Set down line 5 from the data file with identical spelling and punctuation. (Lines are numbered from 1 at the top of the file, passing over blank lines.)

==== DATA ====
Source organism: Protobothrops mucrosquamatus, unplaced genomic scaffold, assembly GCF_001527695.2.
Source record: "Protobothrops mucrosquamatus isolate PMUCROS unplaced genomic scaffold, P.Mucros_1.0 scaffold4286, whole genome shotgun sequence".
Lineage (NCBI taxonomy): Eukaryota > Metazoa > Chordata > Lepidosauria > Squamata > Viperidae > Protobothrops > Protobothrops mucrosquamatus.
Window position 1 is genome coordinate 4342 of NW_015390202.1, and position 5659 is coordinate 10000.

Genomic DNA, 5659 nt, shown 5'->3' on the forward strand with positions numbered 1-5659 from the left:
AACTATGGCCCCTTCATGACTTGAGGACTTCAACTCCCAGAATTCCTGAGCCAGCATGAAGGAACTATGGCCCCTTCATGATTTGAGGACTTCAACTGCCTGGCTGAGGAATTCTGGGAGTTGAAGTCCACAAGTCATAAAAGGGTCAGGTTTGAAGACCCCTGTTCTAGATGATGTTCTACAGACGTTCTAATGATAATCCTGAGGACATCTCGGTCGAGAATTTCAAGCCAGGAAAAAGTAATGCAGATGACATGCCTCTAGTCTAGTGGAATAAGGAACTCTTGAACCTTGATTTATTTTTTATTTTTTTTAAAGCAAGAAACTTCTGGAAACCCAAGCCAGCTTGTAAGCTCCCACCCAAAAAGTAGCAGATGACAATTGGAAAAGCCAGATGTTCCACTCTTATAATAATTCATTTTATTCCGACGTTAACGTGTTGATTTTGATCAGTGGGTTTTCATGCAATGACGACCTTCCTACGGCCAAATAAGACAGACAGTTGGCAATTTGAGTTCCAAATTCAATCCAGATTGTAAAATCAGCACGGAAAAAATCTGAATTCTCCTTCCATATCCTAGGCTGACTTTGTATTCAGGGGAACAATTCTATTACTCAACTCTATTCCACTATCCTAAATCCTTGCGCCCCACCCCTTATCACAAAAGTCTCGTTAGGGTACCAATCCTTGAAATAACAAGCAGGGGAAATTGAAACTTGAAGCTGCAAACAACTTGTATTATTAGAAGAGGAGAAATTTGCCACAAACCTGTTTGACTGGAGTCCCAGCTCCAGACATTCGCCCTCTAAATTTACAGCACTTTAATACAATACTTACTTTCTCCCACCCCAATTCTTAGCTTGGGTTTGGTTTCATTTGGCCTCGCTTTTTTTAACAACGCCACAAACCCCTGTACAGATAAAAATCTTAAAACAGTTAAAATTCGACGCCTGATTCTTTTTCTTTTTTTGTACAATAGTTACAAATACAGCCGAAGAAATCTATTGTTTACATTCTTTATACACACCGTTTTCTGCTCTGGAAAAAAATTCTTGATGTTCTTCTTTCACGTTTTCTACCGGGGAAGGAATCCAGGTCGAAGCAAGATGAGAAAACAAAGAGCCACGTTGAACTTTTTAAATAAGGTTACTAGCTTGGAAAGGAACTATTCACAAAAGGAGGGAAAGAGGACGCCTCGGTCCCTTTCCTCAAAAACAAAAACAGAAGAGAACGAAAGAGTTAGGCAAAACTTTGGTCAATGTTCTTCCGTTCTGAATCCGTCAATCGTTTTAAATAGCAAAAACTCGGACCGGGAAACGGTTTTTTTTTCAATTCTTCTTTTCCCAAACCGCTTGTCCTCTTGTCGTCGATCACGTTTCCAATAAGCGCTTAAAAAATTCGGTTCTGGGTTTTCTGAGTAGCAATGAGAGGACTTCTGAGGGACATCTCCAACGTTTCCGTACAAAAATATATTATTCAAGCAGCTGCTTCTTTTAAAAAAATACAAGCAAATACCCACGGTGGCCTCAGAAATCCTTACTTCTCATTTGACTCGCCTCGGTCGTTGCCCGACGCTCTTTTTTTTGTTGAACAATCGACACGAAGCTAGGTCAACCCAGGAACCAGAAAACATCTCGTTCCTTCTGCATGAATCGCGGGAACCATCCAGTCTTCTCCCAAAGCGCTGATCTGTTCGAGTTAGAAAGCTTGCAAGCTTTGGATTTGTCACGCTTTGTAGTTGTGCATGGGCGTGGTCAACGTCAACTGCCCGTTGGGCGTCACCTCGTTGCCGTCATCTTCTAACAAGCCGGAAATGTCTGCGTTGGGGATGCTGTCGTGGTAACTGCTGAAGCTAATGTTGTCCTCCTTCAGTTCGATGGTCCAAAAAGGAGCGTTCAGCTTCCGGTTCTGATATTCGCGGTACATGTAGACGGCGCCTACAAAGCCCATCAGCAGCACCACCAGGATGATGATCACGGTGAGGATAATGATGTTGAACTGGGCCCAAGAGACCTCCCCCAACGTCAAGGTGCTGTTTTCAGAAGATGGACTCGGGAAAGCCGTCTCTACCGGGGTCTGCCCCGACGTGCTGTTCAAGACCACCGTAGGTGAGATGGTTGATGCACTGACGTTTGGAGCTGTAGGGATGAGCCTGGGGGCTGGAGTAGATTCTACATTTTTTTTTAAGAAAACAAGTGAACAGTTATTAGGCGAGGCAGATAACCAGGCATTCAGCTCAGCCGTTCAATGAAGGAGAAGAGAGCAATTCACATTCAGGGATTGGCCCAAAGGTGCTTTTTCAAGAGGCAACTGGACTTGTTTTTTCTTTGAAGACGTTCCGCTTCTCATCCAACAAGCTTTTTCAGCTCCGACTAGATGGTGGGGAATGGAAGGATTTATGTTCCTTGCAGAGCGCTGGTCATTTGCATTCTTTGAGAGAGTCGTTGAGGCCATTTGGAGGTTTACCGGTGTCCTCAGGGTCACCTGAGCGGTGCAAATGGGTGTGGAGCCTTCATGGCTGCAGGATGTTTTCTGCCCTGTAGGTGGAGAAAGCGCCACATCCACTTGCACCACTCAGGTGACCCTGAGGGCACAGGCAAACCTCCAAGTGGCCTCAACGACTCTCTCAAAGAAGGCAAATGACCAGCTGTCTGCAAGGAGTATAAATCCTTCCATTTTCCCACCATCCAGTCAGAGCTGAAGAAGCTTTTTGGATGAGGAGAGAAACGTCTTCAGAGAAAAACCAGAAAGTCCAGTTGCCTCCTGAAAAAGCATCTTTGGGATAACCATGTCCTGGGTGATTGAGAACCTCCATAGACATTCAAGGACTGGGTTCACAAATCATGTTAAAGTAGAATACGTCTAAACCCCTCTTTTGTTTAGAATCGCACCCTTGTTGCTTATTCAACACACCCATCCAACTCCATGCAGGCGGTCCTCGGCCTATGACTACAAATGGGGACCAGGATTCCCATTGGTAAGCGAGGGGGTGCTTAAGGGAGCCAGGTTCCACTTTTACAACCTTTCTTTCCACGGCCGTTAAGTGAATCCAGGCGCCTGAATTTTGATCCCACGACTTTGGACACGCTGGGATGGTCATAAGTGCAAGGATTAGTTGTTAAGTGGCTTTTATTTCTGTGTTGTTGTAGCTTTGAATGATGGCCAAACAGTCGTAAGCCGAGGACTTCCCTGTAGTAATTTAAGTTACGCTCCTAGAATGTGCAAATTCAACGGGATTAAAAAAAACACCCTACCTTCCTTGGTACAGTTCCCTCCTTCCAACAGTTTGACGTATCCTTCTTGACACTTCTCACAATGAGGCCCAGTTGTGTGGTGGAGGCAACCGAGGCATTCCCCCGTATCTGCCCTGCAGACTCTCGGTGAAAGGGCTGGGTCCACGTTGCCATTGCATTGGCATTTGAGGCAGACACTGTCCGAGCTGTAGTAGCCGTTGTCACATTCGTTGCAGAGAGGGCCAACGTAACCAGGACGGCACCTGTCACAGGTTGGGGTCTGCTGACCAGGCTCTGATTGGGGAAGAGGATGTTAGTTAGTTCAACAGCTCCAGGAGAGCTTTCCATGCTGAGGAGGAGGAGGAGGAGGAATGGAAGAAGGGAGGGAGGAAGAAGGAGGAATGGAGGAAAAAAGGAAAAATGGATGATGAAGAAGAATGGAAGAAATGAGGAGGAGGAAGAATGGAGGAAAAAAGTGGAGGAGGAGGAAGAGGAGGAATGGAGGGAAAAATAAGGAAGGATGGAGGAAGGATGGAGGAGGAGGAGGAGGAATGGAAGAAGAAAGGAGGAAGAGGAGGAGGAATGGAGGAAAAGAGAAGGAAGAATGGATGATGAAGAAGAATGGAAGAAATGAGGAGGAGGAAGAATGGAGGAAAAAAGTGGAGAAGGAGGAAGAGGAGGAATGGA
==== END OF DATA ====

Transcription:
Genomic DNA, 5659 nt, shown 5'->3' on the forward strand with positions numbered 1-5659 from the left: